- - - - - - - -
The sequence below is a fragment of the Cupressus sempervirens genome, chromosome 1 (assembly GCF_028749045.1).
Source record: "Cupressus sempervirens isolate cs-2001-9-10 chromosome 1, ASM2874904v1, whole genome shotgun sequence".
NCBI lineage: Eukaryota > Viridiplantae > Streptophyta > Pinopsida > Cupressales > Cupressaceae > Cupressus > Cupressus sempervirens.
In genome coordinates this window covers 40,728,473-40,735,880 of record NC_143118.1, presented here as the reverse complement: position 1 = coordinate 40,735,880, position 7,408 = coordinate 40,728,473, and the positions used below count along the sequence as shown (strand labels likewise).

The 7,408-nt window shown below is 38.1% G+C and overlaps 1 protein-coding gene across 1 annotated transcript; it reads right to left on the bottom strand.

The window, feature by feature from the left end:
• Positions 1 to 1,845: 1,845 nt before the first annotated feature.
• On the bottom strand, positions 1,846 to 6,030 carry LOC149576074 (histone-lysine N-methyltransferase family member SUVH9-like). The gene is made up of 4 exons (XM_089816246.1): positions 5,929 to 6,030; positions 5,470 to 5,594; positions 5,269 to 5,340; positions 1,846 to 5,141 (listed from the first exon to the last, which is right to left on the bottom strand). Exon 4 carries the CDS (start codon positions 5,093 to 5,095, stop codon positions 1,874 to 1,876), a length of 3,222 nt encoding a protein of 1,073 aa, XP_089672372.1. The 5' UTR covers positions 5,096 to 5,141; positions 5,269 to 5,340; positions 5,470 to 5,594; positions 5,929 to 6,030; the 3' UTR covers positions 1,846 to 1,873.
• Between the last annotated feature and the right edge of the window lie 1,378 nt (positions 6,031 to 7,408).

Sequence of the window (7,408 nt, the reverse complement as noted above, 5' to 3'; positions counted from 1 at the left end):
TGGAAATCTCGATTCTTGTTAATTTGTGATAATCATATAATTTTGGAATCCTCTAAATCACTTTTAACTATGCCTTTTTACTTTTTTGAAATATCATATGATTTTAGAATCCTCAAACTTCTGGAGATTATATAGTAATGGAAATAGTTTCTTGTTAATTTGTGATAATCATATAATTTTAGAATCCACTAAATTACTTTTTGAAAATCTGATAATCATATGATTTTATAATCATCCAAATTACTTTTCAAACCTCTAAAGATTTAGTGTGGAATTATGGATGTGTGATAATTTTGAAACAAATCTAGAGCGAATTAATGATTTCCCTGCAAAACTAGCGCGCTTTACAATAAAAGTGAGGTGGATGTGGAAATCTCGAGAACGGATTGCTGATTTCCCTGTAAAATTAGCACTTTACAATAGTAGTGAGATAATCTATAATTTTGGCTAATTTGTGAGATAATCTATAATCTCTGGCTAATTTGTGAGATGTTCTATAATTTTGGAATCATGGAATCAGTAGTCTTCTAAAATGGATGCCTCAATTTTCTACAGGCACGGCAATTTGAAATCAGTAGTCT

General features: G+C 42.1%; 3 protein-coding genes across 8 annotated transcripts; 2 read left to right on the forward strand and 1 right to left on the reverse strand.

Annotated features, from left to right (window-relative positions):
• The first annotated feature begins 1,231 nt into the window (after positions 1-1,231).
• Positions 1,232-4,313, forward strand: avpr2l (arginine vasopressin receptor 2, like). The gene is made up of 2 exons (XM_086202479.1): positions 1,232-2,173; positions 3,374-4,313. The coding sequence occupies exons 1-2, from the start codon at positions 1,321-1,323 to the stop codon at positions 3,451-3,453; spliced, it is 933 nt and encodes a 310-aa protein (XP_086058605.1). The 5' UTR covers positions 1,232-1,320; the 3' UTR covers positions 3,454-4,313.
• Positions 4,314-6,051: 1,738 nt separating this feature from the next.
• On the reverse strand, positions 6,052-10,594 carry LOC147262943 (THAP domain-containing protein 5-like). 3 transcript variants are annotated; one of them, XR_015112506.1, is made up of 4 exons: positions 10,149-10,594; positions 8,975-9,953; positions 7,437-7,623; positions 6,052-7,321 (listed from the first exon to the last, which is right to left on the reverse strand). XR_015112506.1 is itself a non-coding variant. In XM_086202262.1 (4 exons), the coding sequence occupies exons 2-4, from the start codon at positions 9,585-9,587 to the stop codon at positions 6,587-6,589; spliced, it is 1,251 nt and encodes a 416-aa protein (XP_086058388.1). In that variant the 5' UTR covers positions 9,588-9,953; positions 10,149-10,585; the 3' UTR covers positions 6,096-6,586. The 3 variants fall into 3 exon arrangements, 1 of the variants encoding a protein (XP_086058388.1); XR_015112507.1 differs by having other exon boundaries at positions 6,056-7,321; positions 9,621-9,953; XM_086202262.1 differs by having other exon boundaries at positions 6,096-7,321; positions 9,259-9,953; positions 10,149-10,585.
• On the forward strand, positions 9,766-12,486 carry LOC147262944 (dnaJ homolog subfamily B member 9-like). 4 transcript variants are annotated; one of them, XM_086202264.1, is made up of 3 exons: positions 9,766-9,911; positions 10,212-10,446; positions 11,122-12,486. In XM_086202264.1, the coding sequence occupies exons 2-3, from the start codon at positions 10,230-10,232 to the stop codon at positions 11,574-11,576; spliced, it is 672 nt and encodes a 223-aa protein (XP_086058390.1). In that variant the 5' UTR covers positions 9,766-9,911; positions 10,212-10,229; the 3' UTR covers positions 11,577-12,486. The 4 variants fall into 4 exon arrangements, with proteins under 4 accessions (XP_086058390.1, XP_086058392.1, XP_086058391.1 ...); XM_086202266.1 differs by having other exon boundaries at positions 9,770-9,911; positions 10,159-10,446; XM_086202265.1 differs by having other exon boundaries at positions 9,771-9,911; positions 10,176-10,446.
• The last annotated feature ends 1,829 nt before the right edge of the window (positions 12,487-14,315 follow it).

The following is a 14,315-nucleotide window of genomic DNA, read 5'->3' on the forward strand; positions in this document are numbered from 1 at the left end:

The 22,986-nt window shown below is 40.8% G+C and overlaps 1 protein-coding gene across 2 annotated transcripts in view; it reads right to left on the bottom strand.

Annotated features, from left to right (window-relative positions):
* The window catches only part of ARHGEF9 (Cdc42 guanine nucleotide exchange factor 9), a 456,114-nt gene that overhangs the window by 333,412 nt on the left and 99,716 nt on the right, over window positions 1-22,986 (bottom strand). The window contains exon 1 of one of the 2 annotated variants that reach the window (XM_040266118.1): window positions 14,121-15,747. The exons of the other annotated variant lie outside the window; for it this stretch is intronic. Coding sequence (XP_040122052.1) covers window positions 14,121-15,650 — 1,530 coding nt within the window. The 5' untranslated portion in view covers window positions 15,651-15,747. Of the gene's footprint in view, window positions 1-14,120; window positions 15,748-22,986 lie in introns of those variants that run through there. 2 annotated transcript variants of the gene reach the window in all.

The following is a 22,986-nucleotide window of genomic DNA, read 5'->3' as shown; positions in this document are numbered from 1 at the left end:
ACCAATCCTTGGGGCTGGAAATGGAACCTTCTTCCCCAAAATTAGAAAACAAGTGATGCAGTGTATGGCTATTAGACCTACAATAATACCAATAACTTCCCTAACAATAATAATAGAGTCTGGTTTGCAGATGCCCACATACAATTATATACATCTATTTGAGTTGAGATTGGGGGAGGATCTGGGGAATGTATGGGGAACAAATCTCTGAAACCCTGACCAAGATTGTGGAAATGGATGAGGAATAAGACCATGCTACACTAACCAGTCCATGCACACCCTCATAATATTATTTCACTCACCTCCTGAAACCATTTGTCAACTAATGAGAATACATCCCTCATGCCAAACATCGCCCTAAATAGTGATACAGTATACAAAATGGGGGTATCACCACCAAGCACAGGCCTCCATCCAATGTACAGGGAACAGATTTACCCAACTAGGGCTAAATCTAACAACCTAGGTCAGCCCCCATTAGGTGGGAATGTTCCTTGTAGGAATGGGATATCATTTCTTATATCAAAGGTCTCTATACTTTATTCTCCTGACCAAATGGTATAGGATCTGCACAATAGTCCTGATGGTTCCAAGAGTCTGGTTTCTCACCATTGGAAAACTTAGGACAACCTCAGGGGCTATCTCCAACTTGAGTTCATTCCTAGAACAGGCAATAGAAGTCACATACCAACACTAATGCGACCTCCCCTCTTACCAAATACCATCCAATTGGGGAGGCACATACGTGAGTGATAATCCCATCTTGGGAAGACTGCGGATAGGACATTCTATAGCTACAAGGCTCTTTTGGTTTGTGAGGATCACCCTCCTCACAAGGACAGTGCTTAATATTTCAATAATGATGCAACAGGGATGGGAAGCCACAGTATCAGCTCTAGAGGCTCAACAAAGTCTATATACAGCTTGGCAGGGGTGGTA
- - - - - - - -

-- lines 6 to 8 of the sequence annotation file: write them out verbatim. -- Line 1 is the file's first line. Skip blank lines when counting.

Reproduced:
The window, feature by feature from the left end:
• Positions 1 to 1,845: 1,845 nt before the first annotated feature.
• On the bottom strand, positions 1,846 to 6,030 carry LOC149576074 (histone-lysine N-methyltransferase family member SUVH9-like). The gene is made up of 4 exons (XM_089816246.1): positions 5,929 to 6,030; positions 5,470 to 5,594; positions 5,269 to 5,340; positions 1,846 to 5,141 (listed from the first exon to the last, which is right to left on the bottom strand). Exon 4 carries the CDS (start codon positions 5,093 to 5,095, stop codon positions 1,874 to 1,876), a length of 3,222 nt encoding a protein of 1,073 aa, XP_089672372.1. The 5' UTR covers positions 5,096 to 5,141; positions 5,269 to 5,340; positions 5,470 to 5,594; positions 5,929 to 6,030; the 3' UTR covers positions 1,846 to 1,873.